On the heels of news that Apple would be significantly ramping up its mobile enterprise push in a partnership with IBM, BlackBerry is also looking to step up its game. Today, the company announced that it is appointing a new COO, Marty Beard.
This is a poach from the ranks of enterprise startups, but also an example of BlackBerry’s CEO bringing in people he already knows: Beard (pictured right) was most recently at LiveOps, a cloud-based contact center provider, where he had been the CEO and chairman. But previous to that, Beard worked at Sybase, which is also where Chen was once the CEO.
At Sybase, which is now owned by SAP, he was president of Sybase 365, a unit focused on mobile messaging and mobile commerce services.
BlackBerry says that Beard will be responsible for a number of areas: marketing, BlackBerry 10 apps development, customer care and quality. He starts immediately.
There are a couple of levels of significance to this news. The first is that BlackBerry is trying to demonstrate it is still continuing to push ahead in its strategy despite the competitive pressure.
This is an important message for BlackBerry to convey to the market. As we reported last week, BlackBerry’s share price dropped by more than 10% the day after Apple and IBM announced their news. The effect was not helped by the general decline that BlackBerry has seen over the last couple of years as its market share in smartphones as tumbled while Android devices and the iPhone continue to rise. On pre-market trading, BlackBerry’s stock was at $10.13 per share, up some 0.9% on Friday’s closing price.
The second area that the new appointment addresses is that this is BlackBerry trying to show that it continues to have enough credibility to attract key executives — the main factor that Chen highlighted in his own statement on the appointment.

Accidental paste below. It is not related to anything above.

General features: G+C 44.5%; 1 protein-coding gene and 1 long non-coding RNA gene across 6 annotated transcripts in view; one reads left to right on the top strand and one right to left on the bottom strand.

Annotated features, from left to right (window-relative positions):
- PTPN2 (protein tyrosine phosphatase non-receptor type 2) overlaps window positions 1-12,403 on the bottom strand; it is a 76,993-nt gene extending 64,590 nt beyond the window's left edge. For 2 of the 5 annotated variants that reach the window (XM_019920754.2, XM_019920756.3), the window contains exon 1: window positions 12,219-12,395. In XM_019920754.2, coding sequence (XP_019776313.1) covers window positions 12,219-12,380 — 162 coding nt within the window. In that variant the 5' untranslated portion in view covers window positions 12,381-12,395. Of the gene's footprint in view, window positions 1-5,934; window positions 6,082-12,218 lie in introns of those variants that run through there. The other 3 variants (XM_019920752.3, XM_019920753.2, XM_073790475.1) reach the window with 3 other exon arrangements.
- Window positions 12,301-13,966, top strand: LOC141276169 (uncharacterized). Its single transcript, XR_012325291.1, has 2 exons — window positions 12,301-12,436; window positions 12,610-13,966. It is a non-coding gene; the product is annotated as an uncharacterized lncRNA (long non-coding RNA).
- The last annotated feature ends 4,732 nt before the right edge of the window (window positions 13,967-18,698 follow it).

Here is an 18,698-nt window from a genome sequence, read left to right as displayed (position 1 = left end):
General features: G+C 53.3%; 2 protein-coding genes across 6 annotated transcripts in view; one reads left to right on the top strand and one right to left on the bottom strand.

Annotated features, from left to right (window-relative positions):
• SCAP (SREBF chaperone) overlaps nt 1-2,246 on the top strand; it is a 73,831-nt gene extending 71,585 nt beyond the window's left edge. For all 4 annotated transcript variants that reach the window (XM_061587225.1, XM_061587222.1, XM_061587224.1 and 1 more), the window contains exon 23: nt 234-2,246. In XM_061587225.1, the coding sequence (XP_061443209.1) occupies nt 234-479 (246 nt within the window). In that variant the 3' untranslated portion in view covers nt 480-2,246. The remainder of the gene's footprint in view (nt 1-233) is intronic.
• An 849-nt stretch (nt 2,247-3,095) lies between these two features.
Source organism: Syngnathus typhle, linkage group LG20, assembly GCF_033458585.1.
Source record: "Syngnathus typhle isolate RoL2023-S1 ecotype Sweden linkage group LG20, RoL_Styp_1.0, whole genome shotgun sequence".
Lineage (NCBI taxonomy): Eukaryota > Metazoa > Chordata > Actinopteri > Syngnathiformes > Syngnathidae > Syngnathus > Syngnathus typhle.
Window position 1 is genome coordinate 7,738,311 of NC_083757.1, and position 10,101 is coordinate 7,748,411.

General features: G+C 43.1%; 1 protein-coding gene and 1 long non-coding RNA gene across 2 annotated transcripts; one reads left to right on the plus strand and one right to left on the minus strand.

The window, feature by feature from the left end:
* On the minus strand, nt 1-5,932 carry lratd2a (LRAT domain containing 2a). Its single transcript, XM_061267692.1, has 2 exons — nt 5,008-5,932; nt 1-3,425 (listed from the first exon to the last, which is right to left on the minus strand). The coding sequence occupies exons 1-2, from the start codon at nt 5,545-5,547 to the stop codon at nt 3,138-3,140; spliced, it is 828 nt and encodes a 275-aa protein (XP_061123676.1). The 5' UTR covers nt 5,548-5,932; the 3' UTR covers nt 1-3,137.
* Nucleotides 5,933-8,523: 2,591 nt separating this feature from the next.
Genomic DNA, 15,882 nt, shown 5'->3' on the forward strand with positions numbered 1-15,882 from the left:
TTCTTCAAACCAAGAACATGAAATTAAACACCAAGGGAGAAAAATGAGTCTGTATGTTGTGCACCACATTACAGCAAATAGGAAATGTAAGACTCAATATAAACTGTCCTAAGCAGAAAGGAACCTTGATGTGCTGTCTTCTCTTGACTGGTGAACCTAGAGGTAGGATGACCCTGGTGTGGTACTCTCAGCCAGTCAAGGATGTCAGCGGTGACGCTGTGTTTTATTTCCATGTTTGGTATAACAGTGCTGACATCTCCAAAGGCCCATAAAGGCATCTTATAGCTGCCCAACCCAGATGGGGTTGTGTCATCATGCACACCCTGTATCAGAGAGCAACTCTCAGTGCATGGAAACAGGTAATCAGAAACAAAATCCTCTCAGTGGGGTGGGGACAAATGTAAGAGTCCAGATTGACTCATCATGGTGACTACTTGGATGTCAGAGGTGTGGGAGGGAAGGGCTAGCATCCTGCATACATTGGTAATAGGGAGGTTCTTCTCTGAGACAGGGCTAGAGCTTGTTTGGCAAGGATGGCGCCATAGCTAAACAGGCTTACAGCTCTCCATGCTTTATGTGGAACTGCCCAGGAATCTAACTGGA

“BlackBerry continues to attract top talent to the company,” Chen said in a statement. “Marty brings extensive experience in operations, marketing and serving customers through the best technologies and processes available.”
The third area — and the one that will ultimately be the key factor deciding the fate of BlackBerry — is that the company has been trying to figure out what it can do best in the market, and convince current and potential customers that it will be doing it better than any of its competitors.
Under Chen, BlackBerry’s focus has sharpened specifically on the enterprise market, the segment that helped it build its brand in the first place. Appointing someone like Beard, who comes from an enterprise startup focused on cloud services and previous to that worked at Sybase and Oracle, is a sign to the market of putting people in place who have specific expertise on building and executing services — not hardware — for business users.